All the images you have are “burr!!”. Except the first one. This picture reminds me of wearing cool shoes and shorts with a t-shirt, cold drink in hand while standing around waiting for someone to snap a picture so we can jump back into the air conditioned car! Anyone who has been to White Sands in Southern New Mexico would not necessarily recognize the first picture as snow – may be confused. Snow or sand?

    Hang in there, Spring is coming!

    • Having never been to White Sands (or New Mexico), I had no idea that first shot could be confused with sand. I will now pretend it’s sand.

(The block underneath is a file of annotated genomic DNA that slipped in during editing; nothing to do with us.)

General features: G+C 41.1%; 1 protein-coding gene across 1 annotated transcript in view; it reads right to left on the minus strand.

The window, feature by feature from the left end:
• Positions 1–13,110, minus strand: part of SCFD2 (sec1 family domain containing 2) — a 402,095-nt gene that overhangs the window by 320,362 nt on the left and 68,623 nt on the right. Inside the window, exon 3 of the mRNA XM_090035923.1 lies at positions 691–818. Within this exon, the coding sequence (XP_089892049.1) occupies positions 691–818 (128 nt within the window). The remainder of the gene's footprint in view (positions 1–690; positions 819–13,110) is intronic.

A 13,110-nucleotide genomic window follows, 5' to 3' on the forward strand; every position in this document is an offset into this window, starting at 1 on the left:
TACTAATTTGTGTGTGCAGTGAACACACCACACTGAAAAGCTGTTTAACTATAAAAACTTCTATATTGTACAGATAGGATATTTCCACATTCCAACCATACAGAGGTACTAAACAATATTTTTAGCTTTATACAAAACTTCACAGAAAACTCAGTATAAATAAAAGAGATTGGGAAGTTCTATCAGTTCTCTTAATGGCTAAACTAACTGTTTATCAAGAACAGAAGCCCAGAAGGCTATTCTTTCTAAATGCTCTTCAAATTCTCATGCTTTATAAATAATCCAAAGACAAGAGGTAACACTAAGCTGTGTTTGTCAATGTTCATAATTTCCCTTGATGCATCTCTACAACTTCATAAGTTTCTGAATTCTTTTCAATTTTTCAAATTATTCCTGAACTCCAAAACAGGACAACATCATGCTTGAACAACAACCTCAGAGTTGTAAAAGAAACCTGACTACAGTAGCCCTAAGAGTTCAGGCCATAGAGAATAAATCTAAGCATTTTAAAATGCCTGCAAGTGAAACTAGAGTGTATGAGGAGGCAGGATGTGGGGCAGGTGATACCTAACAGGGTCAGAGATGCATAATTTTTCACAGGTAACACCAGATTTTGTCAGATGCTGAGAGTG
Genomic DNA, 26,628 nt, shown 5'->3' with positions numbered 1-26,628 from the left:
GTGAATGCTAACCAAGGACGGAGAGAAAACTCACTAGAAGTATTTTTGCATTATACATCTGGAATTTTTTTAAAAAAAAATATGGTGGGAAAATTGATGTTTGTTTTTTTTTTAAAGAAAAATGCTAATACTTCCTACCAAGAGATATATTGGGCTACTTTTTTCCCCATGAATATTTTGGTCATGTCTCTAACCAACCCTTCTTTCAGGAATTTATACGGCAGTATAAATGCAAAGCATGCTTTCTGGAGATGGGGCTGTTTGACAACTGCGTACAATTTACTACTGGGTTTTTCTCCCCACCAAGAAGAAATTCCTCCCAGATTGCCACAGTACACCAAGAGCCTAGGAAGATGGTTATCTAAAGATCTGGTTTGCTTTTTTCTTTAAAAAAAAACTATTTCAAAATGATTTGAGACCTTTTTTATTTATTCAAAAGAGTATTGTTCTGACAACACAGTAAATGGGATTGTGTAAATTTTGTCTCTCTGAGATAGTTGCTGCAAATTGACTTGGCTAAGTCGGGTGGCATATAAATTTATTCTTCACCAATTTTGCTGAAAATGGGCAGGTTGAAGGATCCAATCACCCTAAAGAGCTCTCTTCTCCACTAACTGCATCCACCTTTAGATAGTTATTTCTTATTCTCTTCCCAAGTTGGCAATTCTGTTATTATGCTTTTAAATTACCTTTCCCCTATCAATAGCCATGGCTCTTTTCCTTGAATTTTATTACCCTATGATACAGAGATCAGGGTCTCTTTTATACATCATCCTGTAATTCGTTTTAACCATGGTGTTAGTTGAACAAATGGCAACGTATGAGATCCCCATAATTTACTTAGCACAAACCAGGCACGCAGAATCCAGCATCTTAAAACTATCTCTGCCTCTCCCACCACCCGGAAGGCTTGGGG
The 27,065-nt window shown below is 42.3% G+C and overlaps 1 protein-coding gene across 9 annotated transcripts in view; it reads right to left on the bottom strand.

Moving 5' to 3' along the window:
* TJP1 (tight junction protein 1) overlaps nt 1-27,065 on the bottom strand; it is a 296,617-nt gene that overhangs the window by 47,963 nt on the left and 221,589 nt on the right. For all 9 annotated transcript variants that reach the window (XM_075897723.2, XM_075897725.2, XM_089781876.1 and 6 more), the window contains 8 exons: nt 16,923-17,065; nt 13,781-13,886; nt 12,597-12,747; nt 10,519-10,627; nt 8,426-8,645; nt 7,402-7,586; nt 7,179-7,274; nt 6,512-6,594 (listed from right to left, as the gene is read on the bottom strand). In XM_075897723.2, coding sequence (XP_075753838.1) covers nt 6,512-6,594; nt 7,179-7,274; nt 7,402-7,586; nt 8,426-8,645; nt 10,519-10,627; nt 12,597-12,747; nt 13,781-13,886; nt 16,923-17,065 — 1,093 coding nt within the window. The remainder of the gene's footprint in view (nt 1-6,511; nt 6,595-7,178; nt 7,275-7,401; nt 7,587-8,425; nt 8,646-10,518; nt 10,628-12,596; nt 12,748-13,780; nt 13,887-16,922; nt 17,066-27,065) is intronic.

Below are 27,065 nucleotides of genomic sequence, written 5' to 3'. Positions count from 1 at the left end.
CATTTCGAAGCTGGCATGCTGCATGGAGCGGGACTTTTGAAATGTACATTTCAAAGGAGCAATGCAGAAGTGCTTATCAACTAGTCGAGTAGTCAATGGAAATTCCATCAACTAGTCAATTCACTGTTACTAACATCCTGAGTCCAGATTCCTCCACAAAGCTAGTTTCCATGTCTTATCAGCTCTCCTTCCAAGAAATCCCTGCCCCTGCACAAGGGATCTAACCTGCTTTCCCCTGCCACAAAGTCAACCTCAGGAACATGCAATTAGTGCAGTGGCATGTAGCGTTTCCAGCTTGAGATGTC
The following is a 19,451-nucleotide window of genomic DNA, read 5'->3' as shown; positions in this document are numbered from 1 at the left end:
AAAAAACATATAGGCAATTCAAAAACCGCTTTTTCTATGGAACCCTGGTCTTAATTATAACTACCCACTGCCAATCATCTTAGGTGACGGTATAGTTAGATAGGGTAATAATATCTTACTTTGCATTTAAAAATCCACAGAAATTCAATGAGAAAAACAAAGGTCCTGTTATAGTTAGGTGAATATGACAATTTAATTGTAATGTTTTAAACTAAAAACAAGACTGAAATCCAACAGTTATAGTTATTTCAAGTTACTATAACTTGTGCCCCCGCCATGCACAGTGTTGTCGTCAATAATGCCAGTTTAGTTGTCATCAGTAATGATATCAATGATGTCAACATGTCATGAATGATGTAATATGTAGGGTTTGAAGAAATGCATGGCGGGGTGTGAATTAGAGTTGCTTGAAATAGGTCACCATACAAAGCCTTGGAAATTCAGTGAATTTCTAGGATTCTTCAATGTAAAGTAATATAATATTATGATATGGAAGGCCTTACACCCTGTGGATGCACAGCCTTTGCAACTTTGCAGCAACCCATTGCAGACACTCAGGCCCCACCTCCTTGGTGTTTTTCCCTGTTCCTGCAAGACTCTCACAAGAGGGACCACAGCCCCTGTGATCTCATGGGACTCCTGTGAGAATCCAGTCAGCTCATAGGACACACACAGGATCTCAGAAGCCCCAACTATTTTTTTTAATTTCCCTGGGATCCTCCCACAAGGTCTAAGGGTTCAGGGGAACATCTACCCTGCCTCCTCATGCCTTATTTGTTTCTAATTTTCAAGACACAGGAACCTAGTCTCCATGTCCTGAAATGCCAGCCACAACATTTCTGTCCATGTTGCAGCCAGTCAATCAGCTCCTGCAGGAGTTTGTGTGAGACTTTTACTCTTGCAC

We’re bracing for a winter storm here on Wednesday with up to eight inches of snow.

  9. I remember my last Winter in MN back in 2004/2005 and there was plenty of snow, especially the wet and heavy stuff. I will take 70 degrees at 7 in the morning. Be Safe and Stay Warm 🙂

    • We are breaking our February snowfall record today. Heavy snow falling in Faribault this morning. I asked the husband to consider staying home from work, which is typically a 22-minute drive to Northfield. But he wouldn’t listen and made it there in about 35-40 minutes. Snow is falling at a rate of one to two inches an hour.

  10. Well, it is a snow-lovers dream winter…..finally a real winter! Like when we were kids 🙂

  11. Ruth Says:

    I shouldn’t click like but it’s for the post and writing and pics. Not for the unrelenting snow your community has had to deal with.